Even though I wasn’t born Deaf/deaf, I can relate to feeling you’re part of a culture. I was born with something called Tourettes Syndrome. A neurological disorder that causes neurotransmitters to fire out signals too much, and makes you have Tics. Yes, I write Tourettes and Tics with capital T’s. Familiar feeling hm? – When I’m around people who have Tourettes as well, I feel like I don’t need to explain myself, I can be myself, have fun with my fellow Touretters, exchange experiences, both positive and negative. And most of all: feel accepted as I am.

I’m slowly, but surely, starting to feel the same way about Deaf culture too. Let them see that we are no different from anyone else – we can do anything, except hear. That’s something I will remind myself every day, until I can fully say: I am Deaf, so what?

If you are reading this and you suffer from sudden/late deafness (because if you’re used to hearing, it can be suffering not being able to hear), remind yourself that you’re not alone in this. You’ve done nothing wrong, and life can and will be just as great if you set your mind to it!


Love, Sam

Living with Tourettes – an introduction

Hello everyone,

This is the first time I’ve ever written something online, but I’ve wanted to for a long time. To raise more awareness about living with Tourettes, and all the things that come along with that (in my case that would mainly be anxiety and ADHD, but also depression and OCD).

I want for people to understand what Tourette is from a, what I call, a Touretter’s perspective, not just the medical perspective. As a nurse in training I know all about the medical perspective: Tourettes is a neurological (or, debated, called a neuropsychiatric) condition that is caused by neurotransmitters firing out too many signals – causing Tics.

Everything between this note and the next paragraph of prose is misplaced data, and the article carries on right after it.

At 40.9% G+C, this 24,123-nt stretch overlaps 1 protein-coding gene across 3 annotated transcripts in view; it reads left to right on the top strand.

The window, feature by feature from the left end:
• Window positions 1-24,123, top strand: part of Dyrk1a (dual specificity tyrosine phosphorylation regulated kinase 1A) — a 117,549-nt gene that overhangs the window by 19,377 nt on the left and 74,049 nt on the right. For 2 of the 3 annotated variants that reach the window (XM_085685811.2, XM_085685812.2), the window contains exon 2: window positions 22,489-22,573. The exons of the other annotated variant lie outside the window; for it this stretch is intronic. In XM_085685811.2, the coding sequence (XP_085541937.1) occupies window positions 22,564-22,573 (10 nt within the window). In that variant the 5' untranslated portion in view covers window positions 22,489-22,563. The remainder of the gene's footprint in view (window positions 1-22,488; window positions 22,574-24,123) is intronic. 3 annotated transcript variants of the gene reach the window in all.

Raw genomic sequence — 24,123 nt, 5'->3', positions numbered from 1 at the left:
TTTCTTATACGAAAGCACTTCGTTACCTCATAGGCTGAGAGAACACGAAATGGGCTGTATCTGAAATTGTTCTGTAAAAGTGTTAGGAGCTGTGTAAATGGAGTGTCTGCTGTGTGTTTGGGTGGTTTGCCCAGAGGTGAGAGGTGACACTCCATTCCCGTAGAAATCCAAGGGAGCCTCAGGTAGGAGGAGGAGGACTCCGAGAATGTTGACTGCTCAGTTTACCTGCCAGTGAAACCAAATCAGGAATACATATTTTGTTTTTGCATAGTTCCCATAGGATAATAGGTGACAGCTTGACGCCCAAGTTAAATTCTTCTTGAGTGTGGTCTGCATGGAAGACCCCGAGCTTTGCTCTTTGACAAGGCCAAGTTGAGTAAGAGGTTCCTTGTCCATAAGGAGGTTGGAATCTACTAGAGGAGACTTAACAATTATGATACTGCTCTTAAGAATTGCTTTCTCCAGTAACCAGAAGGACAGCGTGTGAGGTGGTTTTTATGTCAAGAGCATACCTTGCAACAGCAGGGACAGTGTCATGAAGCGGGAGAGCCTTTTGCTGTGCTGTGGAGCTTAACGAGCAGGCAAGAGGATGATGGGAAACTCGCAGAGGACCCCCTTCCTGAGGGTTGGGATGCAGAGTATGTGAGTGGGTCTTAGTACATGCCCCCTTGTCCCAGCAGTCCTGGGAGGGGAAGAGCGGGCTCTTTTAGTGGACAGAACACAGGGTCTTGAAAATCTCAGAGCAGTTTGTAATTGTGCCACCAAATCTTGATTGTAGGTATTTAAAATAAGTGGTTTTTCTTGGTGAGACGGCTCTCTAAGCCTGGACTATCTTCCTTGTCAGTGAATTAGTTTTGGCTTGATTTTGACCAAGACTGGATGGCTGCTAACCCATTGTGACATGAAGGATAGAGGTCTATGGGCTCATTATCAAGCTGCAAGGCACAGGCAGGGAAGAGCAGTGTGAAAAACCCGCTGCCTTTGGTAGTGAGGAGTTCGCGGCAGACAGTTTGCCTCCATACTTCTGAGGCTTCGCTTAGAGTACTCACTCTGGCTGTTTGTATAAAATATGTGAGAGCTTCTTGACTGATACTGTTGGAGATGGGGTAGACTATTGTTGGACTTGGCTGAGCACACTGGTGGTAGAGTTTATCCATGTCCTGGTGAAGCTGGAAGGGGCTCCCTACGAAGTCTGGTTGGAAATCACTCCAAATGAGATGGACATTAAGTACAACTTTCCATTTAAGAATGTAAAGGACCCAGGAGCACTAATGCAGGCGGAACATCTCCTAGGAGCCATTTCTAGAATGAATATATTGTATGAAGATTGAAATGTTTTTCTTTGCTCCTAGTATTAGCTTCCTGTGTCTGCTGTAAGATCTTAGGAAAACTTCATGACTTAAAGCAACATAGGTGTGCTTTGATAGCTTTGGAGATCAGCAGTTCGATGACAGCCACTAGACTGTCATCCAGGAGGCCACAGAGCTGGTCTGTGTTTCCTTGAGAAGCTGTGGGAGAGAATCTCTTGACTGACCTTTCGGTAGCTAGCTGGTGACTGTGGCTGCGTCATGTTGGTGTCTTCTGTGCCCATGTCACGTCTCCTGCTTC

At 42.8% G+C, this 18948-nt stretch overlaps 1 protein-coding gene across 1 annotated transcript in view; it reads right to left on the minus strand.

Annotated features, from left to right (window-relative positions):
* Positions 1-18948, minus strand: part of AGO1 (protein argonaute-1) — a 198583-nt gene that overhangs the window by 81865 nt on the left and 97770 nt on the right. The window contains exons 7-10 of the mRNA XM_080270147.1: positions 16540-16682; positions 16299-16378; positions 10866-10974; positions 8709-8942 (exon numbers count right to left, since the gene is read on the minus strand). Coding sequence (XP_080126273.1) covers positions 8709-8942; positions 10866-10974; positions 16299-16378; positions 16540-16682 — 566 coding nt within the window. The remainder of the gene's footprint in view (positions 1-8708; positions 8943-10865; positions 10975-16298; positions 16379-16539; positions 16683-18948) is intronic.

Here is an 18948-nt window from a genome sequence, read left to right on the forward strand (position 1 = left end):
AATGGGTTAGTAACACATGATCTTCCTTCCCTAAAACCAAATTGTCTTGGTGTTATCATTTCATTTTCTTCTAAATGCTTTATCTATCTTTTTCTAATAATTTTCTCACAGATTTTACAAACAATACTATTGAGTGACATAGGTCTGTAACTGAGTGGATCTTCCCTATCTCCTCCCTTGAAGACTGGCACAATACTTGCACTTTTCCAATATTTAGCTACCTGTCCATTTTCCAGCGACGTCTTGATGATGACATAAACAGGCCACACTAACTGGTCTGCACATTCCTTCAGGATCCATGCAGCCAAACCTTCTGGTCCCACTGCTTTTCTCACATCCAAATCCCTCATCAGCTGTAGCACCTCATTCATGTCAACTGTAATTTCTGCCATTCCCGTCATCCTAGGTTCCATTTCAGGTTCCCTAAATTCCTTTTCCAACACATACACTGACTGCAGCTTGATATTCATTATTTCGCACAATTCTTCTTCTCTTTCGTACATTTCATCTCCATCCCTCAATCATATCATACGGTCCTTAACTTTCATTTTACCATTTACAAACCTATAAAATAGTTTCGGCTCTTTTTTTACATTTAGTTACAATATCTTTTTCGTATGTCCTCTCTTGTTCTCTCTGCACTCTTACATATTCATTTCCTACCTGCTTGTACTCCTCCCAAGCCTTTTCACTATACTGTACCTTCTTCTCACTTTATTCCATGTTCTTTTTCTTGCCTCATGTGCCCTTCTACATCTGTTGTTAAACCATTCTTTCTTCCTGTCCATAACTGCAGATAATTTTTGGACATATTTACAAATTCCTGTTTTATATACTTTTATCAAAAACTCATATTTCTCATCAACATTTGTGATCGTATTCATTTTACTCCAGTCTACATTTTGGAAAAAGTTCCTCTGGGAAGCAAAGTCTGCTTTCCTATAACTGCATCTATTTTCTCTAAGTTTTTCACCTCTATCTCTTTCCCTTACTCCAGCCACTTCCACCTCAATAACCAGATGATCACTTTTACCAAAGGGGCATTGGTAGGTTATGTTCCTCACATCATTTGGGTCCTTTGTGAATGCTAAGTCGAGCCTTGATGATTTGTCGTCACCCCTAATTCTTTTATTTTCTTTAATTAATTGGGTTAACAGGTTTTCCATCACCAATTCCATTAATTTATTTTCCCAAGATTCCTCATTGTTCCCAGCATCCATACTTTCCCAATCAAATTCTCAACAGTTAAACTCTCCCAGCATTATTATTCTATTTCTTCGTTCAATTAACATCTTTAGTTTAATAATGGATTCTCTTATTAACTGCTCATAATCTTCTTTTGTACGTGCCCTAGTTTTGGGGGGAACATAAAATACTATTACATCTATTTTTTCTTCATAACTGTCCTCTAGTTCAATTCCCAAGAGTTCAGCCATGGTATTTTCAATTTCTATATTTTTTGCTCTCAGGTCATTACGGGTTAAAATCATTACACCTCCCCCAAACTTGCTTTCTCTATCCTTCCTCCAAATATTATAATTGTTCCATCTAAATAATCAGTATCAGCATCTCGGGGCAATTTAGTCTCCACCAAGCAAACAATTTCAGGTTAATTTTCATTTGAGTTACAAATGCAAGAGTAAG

You can get treated for it with cognitive behaviour therapy, or medication (mostly anti-psychotics).

My perspective? Of course, Tourette has it’s downsides, absolutely. There’s nothing fun about being in a busy airport and being compelled to yell “BOMB!”, or having twitching limbs that are going in all directions except for the direction you want to go to. The physical pain that are caused by Tics… sounds quite dreadful doesn’t it?

But, as you may have noticed, I write Tourettes and Tics with capital T’s. Why? That’s something I learned from the Deaf community and kind of took it as a metaphore for Tourettes. I’ll explain: you can be deaf / have tourettes (medical perspective: it’s something that needs to be fixed, something’s off with you), or you can be Deaf / have Tourettes – that is a cultural perspective. I don’t mean to say that Touretters are a subculture, but when you put a lot of Touretters together you do kind of get a ‘family-feel’: everyone knows the daily struggles, not being understood. Nothing is weird when you’re around fellow Touretters.

I, for one, am glad I have Tourettes. I wouldn’t be able to do the things I do if I hadn’t, wouldn’t know the amazing people that I know (special shout out to Renée, whieeeeej my friend) and I would not be as understanding of people who are considered ‘different’ – that may be people with mental issues, physical issues that are seen as ‘abnormal’. I want you all to feel proud. We’re different, and it makes us who we are.


That concludes my first ever online post. My personal introduction and my introduction on my hearing loss will follow soon!

Love, Sam